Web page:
8. M. J. Field and C. K. Cassel, eds., Approaching Death: Improving Care at the End of Life, National Academies Press, Washington, DC, 1997.

CALL Care and "Promoting Excellence"

Between August 2001 and February 2003, 11 Catholic health care organizations involved in CALL Care, a nationwide project sponsored by Supportive Care of the Dying: A Coalition for Compassionate Care, Portland, OR, were Promoting Excellence demonstration sites and received funds from the Robert Wood Johnson Foundation.

For more on CALL Care, see Sylvia McSkimming, RN, PhD; Marla London; Carol Lieberman; and Ellen Geerling in "Improving Response to Life-Threatening Illness," Health Progress, January-February 2004, pp. 26-33, 56.

The participating CALL Care organizations were:

  • Good Samaritan Health Center of Merrill, Merrill, WI
  • Holy Cross Hospital, Silver Spring, MD
  • Mercy Rehabilitation and Care Center, Roseburg, OR
  • Our Lady of Lourdes Regional Medical Center, Lafayette, LA
  • Sacred Heart Medical Center, PeaceHealth-Oregon Region, Eugene, OR
  • Providence Hospitals and Medical Centers, Southfield, MI
  • St. John Neumann Nursing Home, Philadelphia
  • St. John's Regional Medical Center, Joplin, MO
  • St. Joseph Mercy-Oakland, Pontiac, MI
  • St. Mary's Hospital and Medical Center, Grand Junction, CO
  • Via Christi Regional Medical Center, Wichita, KS

SSM Cardinal Glennon Children's Hospital, St. Louis, is currently a Promoting Excellence demonstration site.


Typical Palliative Care Services

Palliative care services usually include:

  • Ongoing communication and review of goals of care
  • Advance care planning
  • Formal symptom assessment and treatment
  • Care coordination
  • Spiritual care and attention to psychosocial needs
  • Anticipatory guidance related to adaptation to illness and issues of life completion and life closure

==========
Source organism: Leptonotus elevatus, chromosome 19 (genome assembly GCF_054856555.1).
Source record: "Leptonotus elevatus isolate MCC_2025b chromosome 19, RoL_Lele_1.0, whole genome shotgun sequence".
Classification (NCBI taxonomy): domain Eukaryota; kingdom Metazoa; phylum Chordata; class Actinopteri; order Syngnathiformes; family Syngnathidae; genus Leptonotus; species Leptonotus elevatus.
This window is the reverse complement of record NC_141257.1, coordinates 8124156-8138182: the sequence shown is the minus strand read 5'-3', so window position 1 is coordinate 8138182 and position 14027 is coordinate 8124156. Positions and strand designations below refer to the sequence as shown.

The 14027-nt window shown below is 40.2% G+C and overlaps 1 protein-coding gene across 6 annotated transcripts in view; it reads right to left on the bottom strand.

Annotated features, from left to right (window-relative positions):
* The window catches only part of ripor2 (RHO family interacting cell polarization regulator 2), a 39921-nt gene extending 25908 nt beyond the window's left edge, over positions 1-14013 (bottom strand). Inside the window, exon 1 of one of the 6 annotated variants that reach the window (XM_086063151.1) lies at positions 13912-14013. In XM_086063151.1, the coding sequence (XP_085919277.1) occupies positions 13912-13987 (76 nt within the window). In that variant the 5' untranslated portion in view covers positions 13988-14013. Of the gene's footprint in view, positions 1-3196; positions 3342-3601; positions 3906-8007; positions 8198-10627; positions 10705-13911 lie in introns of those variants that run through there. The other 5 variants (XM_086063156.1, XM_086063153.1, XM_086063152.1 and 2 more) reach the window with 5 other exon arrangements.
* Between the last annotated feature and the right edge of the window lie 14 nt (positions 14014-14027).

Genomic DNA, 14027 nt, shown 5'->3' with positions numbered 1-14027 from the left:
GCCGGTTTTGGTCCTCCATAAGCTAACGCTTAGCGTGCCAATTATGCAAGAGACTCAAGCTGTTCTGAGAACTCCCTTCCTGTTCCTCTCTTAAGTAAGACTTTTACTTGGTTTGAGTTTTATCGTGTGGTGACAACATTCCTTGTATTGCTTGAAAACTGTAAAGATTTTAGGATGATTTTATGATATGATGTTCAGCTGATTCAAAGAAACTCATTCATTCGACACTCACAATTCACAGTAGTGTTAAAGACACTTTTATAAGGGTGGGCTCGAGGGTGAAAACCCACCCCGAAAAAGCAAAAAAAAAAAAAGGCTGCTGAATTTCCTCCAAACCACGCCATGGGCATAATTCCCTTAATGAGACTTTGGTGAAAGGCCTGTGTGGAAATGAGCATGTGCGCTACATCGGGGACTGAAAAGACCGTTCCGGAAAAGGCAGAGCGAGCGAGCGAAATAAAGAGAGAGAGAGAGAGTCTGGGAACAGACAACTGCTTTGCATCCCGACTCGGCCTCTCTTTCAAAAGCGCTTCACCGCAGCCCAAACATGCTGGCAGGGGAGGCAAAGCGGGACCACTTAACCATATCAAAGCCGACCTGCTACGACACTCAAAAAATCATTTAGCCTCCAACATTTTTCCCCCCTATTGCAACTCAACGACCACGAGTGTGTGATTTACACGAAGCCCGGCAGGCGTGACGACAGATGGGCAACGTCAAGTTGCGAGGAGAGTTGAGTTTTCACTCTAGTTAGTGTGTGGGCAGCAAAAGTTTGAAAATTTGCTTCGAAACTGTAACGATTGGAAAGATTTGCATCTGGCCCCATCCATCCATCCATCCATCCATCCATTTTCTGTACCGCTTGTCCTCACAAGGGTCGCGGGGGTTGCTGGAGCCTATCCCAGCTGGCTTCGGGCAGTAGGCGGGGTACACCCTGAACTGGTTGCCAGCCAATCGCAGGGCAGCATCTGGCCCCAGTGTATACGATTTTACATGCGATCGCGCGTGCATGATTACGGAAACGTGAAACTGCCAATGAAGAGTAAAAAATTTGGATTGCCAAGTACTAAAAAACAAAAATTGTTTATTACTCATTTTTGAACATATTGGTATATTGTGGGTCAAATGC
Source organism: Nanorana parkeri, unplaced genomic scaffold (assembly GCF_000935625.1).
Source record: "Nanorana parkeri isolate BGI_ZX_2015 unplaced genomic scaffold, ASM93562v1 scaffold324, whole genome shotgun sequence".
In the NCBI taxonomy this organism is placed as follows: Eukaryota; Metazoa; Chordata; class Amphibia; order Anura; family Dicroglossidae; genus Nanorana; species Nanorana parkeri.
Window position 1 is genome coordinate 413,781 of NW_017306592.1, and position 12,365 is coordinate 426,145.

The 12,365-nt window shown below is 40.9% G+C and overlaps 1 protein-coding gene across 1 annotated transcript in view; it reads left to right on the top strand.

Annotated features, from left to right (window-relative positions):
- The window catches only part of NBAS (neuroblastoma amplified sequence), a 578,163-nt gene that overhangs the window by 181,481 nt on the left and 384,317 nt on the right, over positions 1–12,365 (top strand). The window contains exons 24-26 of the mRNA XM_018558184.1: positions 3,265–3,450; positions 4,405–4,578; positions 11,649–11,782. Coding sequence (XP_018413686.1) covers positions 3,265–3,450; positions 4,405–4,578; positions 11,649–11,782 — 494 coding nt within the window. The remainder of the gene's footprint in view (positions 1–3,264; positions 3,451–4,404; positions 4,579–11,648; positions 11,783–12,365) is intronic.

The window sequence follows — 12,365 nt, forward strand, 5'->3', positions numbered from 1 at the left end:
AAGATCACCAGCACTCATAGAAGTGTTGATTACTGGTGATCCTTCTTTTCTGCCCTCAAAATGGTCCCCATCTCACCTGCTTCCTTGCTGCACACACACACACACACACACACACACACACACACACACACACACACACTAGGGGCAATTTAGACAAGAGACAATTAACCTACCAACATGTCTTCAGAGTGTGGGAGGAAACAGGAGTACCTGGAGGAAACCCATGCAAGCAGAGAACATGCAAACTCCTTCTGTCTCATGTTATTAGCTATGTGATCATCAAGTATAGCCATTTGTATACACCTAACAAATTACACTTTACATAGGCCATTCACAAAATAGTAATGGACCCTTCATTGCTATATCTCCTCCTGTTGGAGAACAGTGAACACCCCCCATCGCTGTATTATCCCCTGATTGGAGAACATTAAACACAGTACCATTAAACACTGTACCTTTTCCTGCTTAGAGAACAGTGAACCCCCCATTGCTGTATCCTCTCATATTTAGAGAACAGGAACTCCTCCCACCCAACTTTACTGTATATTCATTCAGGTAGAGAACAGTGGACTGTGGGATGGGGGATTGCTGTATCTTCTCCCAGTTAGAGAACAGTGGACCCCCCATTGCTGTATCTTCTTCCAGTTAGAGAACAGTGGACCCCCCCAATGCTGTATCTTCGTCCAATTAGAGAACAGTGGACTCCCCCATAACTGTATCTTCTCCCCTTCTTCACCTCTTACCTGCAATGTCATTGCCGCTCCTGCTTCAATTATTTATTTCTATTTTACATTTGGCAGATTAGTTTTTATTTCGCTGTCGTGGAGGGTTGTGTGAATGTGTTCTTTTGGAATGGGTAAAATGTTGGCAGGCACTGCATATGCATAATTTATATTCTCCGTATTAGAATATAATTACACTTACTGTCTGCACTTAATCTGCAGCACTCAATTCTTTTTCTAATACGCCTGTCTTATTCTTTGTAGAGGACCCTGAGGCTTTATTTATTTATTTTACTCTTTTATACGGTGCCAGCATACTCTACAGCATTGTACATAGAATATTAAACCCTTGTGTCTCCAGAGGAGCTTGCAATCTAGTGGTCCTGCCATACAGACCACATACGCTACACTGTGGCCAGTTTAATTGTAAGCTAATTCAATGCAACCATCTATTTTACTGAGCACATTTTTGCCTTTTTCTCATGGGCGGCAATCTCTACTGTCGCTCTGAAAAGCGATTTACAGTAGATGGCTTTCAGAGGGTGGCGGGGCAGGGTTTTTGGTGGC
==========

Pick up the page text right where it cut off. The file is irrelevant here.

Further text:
• Crisis prevention and early crisis management
  • Bereavement support
  • Around-the-clock availability of a clinician knowledgeable about the patient and family

10 Essential Ingredients for Building Successful Palliative Care Programs

To succeed, a palliative care program should have:

  • A well defined vision that
  • Advances the institution's mission
  • Encompasses a comprehensive definition of palliative care

A well-planned implementation strategy that is

  • Manageable in scope
  • Consistent with available human and financial resources

Unwavering support from clinical and administrative leaders willing to

  • Champion the program
  • Help secure operational resources

Ongoing efforts to bridge the differences between palliative and acute care clinical cultures that

  • Entails learning on both sides
  • Integrates experienced staff with diverse expertise, including psychosocial and spiritual care

A focus on making "the right way the easy way" by

  • Responding to workday needs of time-pressured clinicians and management
  • Redesigning operations to embed and trigger palliative practices in daily routines

Ongoing education, support, and attention to team building for clinicians and system personnel to

  • Ease adoption of innovation
  • Strengthen clinical interventions

An assurance that palliative care teams have authority to carry out their clinical recommendations and interventions for patient care and have "safe havens" for the discussion of problems and ideas

Attention to diverse ethnic and religious cultures of individual patients and families through

  • Sensitivity to the uniqueness of individuals and their preferences
  • Careful selection of language to convey program elements

Targeted data collection focusing on

  • Increased access to palliative care
  • Improved quality of care
  • Resource utilization and cost
  • Patient/family/clinician satisfaction

A communications strategy for succinctly presenting relevant data to stakeholders

 

Copyright © 2004 by the Catholic Health Association of the United States
For reprint permission, contact Betty Crosby or call (314) 253-3477.